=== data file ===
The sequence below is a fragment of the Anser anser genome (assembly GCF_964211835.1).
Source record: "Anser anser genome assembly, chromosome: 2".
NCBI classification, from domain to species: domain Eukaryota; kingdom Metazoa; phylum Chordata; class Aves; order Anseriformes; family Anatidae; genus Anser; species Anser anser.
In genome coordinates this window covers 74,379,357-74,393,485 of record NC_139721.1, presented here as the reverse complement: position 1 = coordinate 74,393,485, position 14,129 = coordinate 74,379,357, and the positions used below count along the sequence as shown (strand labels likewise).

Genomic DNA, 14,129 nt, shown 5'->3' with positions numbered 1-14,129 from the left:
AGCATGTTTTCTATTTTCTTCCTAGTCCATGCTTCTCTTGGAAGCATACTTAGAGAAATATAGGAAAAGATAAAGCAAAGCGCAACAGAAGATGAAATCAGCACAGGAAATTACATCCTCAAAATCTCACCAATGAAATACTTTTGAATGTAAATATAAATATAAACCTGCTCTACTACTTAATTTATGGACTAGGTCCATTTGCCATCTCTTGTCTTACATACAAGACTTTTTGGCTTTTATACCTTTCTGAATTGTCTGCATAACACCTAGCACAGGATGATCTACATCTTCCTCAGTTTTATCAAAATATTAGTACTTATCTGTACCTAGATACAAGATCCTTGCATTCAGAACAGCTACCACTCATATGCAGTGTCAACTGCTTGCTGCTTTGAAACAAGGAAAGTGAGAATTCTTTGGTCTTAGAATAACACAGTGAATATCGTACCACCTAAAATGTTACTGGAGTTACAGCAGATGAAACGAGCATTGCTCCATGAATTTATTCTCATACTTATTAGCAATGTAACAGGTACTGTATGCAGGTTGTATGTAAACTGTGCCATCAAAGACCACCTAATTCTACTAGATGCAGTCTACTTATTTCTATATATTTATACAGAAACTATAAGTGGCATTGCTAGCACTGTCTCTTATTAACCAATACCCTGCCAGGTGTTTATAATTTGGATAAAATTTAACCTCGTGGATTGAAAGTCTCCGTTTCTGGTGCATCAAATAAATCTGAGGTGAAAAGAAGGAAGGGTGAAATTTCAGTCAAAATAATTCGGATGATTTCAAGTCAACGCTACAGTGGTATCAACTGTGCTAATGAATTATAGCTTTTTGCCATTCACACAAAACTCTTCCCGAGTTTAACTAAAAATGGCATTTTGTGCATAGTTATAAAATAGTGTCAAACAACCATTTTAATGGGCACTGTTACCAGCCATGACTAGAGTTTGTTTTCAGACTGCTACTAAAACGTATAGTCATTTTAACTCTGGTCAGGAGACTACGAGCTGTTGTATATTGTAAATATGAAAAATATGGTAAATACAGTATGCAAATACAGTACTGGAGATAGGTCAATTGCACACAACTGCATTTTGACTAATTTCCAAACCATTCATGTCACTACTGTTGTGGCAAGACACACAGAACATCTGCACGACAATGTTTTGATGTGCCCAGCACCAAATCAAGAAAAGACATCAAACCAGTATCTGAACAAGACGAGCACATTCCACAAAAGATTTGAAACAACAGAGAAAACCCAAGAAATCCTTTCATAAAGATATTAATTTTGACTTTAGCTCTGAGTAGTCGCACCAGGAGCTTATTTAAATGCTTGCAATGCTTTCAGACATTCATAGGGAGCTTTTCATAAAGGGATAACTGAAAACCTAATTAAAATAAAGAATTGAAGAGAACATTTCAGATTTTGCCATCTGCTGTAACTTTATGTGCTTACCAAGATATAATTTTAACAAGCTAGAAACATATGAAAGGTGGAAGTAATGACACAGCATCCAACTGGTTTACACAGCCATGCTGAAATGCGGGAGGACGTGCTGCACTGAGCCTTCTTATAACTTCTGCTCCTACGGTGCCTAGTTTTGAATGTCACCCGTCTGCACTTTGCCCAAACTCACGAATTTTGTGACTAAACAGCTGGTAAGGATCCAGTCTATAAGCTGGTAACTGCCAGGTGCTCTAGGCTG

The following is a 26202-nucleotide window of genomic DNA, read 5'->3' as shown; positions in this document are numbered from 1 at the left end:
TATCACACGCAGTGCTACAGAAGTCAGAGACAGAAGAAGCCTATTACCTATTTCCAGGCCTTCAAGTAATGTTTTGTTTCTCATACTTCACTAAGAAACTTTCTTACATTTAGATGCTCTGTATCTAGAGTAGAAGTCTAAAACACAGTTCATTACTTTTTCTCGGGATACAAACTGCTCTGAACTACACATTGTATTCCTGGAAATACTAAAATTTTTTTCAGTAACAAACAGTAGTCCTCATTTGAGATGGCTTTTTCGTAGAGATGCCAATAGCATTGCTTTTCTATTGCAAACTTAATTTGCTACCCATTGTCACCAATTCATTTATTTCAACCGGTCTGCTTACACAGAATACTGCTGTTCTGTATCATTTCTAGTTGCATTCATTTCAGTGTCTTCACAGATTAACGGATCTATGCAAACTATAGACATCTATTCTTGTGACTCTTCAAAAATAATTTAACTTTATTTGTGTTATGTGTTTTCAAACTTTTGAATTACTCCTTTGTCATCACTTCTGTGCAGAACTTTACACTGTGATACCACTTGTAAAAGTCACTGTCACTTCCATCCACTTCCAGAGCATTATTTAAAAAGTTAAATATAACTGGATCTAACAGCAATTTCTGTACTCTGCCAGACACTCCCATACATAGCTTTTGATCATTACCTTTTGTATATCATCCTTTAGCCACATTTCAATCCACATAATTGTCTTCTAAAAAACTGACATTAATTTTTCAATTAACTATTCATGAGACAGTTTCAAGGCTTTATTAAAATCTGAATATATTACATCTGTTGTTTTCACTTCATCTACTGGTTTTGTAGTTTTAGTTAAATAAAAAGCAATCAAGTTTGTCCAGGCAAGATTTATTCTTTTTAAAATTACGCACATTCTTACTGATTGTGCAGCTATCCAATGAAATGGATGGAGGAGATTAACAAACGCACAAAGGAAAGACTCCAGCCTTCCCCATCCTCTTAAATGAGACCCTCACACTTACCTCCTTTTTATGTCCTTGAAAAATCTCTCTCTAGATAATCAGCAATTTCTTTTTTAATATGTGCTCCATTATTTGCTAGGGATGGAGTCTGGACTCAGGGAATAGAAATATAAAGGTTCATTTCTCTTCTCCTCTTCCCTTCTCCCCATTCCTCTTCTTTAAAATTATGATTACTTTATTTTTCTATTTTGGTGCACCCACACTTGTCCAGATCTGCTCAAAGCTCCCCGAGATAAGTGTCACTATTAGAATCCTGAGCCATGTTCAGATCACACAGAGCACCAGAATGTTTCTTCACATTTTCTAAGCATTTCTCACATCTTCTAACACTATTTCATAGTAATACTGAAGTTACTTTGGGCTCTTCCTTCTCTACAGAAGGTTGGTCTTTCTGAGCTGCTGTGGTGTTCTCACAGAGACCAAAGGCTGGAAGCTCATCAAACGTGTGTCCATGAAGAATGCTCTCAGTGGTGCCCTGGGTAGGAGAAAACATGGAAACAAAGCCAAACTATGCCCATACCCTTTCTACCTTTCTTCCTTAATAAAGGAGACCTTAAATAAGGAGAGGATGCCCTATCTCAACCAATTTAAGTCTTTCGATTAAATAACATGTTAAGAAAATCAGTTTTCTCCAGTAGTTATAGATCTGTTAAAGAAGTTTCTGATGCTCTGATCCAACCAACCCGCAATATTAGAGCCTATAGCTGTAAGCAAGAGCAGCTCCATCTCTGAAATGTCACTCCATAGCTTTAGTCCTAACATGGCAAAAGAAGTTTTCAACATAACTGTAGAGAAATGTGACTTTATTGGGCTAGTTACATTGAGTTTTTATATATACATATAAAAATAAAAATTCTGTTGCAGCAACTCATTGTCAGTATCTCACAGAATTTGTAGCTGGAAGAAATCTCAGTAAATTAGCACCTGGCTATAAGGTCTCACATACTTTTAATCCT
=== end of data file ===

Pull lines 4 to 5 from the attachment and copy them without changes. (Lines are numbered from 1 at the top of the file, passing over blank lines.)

In genome coordinates this window covers 74,379,357-74,393,485 of record NC_139721.1, presented here as the reverse complement: position 1 = coordinate 74,393,485, position 14,129 = coordinate 74,379,357, and the positions used below count along the sequence as shown (strand labels likewise).

Genomic DNA, 14,129 nt, shown 5'->3' with positions numbered 1-14,129 from the left: